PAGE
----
witness-box, and the prisoners were found guilty. With the exception of Davidson they paid the forfeit of their lives, with a constancy which would have done honour to martyrs. A strong and well-founded suspicion that they fell victims to men who tempted to treason that they might afterwards reap the rewards of treachery, became prevalent in the public mind, and pity for the victims overpowered the detestation which was due to the maniacal ferocity of the purposed crime. Castle had overacted his part and had failed, he was therefore thrown overboard. Reynolds and Oliver found appropriate champions; Lord Castlereagh declared of the former, that he had" only one stain on his character that he knew of, his having been an Irish rebel, and that stain he had wiped off by giving up his confederates." Whilst Mr. Anthony Leigh Keck said, that "as to Oliver, his character stood higher than that of the class of men to whom he was described as belonging. He knew of no imputation against his moral character." All this might reasonably be expected, but subsequent events have made it worthy of especial note, that we find Henry Brougham, on the night of the 2nd of May 1820, declaring in the House of Commons, that "he by no means blamed Government for employing Edwards as a spy, for acting on his information, for withholding him as a witness upon the trials, or for abstaining from prosecuting him."* The confession of so singular an obliquity of moral vision might have prepared the admirers of that extraordinary individual for the tortuous course he has since pursued. The system which was too foul for Caligula and Domitian, was employed by Sidmouth and Castlereagh, defended by Canning, and palliated by Brougham.

The Habeas Corpus was suspended;-The personal liberty of the subject was at the mercy of a minister, a justice, or an informer. The press was fettered;-The constitutional right of meeting to petition was clipped and curtailed;-The privilege of each man to possess and bear arms for the protection of his person and property was restricted and interfered with. The middle classes were suffering from the pressure of extensive commercial embarrassment, whilst the wages of large masses of the labouring population were as low as eight or nine, and even four or five shillings per week.† The price of corn varied from sixty-five to ninety-five shillings a quarter, and importation was prohibited until the averages reached eighty shillings, an amount indicative of a considerably higher market price for a quarter of good wheat.

*Par. Deb., vol. i. p. 61.

+ Speech of the Marquis of Lansdowne, Parl. Deb., vol. i. p. 422.

Such was the condition of England during the period comprised in Mr. Bamford's Memoirs, a period recalled with horror by those whose memory extends over it, darkly and painfully shadowed forth amongst the events of childhood, in the recollection of many who are now in the maturity of life, and concealed from still more by the curtain of the past, which history has not yet raised; occupying a middle ground, its facts are to be collected only from tradition, or from an examination of the wide spread materials from which future historians will construct their narratives.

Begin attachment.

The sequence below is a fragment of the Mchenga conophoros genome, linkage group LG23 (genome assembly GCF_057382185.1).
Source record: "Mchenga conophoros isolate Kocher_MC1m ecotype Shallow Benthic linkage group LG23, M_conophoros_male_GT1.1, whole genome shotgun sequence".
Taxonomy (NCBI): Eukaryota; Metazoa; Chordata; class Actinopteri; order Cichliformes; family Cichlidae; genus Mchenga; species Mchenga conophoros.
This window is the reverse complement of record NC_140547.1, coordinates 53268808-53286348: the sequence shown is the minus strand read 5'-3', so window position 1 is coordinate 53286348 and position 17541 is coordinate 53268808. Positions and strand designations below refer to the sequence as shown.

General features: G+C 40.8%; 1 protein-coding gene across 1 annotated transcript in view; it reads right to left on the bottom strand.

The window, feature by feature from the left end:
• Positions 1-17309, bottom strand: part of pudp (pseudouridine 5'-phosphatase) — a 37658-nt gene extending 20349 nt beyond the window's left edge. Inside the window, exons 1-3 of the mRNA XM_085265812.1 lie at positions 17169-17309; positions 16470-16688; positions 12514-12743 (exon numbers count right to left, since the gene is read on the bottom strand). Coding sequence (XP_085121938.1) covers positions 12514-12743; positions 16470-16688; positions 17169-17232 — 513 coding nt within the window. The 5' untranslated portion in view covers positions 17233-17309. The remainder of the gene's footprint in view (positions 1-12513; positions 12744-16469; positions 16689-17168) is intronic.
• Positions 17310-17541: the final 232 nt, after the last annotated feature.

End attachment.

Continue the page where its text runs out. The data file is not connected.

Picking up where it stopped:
His breeches pocket is the most sensitive part of an Englishman's anatomy, and the first effort of the people, after the termination of the war, was to throw off the Income Tax. Petitions unprecedented in the number of their signatures loaded the table of the House; the demand was too strong and unanimous to be resisted, and the hated impost, after being brought forward as part of the Government budget, was abandoned. Motions followed for committing to the flames all returns connected with the tax, so that no memorial might remain of its detested existence.

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It is curious to compare these proceedings with what took place, on the attempt of Henry the Eighth to impose a similar tax, about the year 1526. In the city of London the tax was resisted by the Common Council; and, after repeated attempts to enforce it, was abandoned, and a Benevolence attempted in its stead. In other parts of the kingdom, persuasion and threats were equally unsuccessful, whilst in Suffolk, where by "gentle handlyng," the Duke of Suffolk had caused the "riche clothiers" to assent to the tax, "they called together the artificers which were wont to be set a woorke, and have their livyinges by cloth makyng, and saied, sirs, we be not able to set you a woorke, our goodes be taken from us, therefore trust to yourselfes and not to us, for otherwise it wille not be.' Then began women to wepe, and young folkes to crie, and men that had no woorke began to rage and assemble themselfes in compaignies." The Duke adopted the same mode of pacifying the enraged populace which occurred to Lord Castlereagh: he commanded "that every mannes harnes should be taken from them;" but this measure was not attended with success, for " the rumour waxed more greater," and the people thinking they would use their "harnes" whilst they had it, "rebelled foure thousand menne, and put themselfes in harnes, and rang the belles alarme, and began to gather still moore." The Duke of Norfolk with a considerable force being sent to put down this insurrection, demanded to speak with